Psychosocial oncology is a cancer specialty that addresses the variety of psychological, behavioral, emotional and social issues that arise for cancer patients and their loved ones. Cancer can cause significant distress for patients and their families. The type of distress varies based on each individual and family experience. It may be influenced by a variety of factors — including the type of cancer, where patients are in their life, and how they tend to cope with challenging situations. In the broadest terms, there are two psychological dimensions of cancer. The first is the emotional response patients and families have to cancer. The second are the emotional, behavioral, and psychosocial difficulties that influence living with cancer. Psychosocial oncology is the specialty that addresses all of these dimensions.
A field with many names:
This field has several names. It can be called Psychosocial oncology, or psycho-oncology, or psychiatric oncology, or simply supportive care services. All of these refer to the same clinical specialty that addresses the emotional and psychosocial concerns associated with cancer.
What types of providers work in Psychosocial Oncology?
Psychosocial oncology is a field that includes providers from a variety of backgrounds. They include social workers, psychologists, psychiatrists, nurses, mental health counselors, and chaplains. Regardless of their specific degree, all Psychosocial oncology providers are dedicated professionals who are trained to address the many issues faced by patients with cancer and by their loved ones.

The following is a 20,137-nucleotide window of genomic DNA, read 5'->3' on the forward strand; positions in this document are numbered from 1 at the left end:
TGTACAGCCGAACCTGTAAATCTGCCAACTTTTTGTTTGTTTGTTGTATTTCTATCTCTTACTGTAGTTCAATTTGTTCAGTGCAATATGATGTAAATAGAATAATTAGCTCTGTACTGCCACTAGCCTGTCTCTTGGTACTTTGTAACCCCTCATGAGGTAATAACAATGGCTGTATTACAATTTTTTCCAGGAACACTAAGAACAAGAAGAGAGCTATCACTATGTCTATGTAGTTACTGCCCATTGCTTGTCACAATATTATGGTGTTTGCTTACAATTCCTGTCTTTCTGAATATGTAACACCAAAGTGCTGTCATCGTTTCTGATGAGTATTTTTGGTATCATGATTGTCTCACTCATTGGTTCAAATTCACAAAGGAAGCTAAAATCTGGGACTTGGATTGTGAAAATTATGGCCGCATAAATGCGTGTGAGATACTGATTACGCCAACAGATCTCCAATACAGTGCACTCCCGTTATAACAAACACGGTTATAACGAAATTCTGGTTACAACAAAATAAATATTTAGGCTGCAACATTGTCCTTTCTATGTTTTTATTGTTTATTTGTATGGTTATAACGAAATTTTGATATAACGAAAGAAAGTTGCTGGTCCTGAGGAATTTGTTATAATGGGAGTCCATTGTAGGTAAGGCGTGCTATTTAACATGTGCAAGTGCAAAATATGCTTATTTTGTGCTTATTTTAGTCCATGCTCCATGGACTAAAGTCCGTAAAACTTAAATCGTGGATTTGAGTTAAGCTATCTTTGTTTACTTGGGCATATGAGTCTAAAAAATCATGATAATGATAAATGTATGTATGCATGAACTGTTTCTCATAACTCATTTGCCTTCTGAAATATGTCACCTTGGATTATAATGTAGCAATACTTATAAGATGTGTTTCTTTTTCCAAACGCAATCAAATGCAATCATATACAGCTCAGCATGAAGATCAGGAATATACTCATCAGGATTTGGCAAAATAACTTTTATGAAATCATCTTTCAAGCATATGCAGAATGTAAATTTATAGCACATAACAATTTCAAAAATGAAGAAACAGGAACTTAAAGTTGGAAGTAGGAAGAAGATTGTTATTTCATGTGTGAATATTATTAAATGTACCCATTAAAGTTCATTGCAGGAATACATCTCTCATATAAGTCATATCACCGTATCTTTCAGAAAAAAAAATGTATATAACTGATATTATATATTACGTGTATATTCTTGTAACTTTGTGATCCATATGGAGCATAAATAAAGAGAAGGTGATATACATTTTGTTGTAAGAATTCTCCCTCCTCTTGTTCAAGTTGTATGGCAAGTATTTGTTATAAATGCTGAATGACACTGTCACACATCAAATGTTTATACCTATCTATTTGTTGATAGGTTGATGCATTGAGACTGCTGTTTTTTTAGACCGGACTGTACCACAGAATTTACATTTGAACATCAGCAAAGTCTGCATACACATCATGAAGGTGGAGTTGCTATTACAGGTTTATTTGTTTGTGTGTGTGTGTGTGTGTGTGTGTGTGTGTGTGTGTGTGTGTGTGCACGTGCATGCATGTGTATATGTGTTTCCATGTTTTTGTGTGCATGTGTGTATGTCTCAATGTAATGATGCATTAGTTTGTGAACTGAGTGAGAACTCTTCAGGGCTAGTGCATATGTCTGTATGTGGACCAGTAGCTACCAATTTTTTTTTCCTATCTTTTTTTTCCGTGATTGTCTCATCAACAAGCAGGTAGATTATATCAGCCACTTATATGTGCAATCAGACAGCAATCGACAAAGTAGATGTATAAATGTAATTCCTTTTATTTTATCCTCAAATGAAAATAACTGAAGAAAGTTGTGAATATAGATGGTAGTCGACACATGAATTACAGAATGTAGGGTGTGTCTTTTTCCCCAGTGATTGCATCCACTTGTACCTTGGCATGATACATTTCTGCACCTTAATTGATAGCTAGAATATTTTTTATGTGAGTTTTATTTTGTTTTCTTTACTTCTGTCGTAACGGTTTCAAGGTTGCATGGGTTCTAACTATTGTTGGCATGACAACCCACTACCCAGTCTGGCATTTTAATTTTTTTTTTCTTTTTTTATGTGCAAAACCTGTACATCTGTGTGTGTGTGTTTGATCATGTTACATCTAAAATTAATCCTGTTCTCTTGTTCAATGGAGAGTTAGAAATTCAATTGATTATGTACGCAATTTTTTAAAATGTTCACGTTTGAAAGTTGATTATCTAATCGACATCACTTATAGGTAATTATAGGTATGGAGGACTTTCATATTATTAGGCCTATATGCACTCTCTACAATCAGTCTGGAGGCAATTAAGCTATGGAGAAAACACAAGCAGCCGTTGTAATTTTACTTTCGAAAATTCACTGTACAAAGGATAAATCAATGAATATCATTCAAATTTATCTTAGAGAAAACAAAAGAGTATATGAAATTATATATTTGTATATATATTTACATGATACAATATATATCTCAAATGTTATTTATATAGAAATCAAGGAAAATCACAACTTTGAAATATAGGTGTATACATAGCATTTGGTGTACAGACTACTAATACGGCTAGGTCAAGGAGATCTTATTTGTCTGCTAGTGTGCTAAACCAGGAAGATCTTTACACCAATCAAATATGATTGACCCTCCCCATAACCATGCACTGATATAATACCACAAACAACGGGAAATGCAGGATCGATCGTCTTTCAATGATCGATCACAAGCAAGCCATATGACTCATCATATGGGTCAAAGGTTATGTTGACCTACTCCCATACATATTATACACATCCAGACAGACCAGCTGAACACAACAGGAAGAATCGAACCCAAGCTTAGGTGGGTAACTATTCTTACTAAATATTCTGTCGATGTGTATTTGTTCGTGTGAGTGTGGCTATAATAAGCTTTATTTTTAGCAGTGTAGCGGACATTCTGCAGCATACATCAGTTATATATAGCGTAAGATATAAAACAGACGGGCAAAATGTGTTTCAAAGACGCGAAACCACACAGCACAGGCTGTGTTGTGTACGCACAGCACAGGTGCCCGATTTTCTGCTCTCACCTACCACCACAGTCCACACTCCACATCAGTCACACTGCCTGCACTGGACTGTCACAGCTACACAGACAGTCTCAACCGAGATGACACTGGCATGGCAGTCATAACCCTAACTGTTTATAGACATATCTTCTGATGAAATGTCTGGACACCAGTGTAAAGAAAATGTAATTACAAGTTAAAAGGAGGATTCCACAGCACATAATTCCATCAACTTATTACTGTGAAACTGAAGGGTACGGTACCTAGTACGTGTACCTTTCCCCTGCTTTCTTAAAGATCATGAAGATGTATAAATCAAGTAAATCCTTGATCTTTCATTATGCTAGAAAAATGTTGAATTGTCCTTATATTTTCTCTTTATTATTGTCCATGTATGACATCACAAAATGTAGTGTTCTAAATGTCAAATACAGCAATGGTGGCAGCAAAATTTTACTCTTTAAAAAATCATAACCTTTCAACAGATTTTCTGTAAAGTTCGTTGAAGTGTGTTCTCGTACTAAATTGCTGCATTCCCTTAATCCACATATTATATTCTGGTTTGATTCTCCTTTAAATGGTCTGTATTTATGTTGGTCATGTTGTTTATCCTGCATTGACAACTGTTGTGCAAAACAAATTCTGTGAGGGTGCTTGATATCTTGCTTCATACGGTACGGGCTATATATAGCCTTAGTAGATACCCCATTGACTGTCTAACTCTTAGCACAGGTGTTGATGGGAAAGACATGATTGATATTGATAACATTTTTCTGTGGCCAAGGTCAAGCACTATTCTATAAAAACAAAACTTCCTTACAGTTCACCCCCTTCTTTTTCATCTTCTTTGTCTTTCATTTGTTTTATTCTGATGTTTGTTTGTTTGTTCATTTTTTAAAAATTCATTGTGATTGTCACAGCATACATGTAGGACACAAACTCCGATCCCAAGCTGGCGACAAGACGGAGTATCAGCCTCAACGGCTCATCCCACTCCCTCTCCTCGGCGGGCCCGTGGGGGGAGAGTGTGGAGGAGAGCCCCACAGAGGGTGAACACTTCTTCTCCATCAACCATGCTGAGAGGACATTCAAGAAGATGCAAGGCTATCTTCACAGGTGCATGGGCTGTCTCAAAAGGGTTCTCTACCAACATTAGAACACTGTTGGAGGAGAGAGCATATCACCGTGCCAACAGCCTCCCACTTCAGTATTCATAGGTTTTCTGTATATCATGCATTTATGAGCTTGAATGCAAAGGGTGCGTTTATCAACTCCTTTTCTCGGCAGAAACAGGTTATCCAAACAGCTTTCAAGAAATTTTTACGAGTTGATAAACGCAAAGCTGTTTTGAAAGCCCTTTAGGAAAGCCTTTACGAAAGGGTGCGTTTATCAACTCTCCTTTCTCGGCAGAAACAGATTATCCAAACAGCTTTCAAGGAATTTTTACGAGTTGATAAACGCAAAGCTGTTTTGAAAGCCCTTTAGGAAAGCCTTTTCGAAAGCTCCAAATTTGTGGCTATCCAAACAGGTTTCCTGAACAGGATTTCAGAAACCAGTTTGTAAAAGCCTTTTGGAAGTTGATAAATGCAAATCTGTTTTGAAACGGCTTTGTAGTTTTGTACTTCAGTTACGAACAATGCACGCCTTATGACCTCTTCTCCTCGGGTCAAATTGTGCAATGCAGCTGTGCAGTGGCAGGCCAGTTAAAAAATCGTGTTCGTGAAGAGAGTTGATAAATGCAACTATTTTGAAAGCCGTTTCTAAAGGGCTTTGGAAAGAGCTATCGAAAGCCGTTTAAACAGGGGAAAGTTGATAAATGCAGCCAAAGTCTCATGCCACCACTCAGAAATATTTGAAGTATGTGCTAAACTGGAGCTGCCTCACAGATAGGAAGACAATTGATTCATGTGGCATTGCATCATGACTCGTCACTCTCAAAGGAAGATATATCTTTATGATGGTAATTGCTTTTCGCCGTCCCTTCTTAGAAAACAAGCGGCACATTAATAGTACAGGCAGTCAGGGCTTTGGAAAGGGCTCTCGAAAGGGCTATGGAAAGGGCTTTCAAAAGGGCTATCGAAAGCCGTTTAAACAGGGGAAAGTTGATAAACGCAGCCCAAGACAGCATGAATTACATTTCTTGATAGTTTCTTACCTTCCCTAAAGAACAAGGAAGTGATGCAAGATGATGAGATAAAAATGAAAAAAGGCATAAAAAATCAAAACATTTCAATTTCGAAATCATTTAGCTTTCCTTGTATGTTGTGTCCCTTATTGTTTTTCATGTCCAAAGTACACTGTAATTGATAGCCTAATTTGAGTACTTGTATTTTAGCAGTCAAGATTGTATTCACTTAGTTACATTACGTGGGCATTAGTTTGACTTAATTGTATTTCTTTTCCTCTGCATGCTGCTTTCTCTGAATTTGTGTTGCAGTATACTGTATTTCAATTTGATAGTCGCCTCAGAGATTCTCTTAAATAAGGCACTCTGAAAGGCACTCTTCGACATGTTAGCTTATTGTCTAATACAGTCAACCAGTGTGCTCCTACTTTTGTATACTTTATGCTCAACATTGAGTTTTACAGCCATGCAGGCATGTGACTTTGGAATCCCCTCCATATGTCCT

Why did my oncologist refer me to Psychosocial oncology?
There are many possible reasons why your oncologist referred you to Psychosocial oncology. It could be that you are having difficulty coping with some aspect of living with cancer or your cancer treatment or life following cancer treatment. For example, maybe you are feeling more depressed or anxious since your cancer diagnosis, which is very common. It could be that you have a psychiatric diagnosis that could be worsened by the cancer or its treatment. For example, maybe you had been treated for major depression in the past, and since starting your cancer treatment, your anti-depressants are no longer working. It could also be that the cancer or cancer treatment is impacting your mood or behavior in ways that worry you and your medical provider. Or it could be that you need social support in managing complicated life circumstances or in making important decisions. Ultimately, it is important to talk with your oncologist to better understand the referral and to keep your oncologist informed about your progress in Psychosocial Oncology. This is an important aspect of whole patient care.
What can I expect on my first visit?
Like most medical visits, on your first visit, you can expect to complete an assessment or initial interview. Some of this paperwork will be familiar, including personal and insurance information. Additional questions may focus on your mood or anxiety or other symptoms and behaviors. You will have a chance to talk about the concerns that brought you to the Psychosocial oncology clinic and will be involved in determining the next steps in your care. This may include additional visits for further evaluation, visits for psychotherapy, and/or medications to address your symptoms (if seeing a psychiatrist or nurse practitioner).
*Developed by Guy Maytal, MD & The APOS Professional Education Committee | June 2020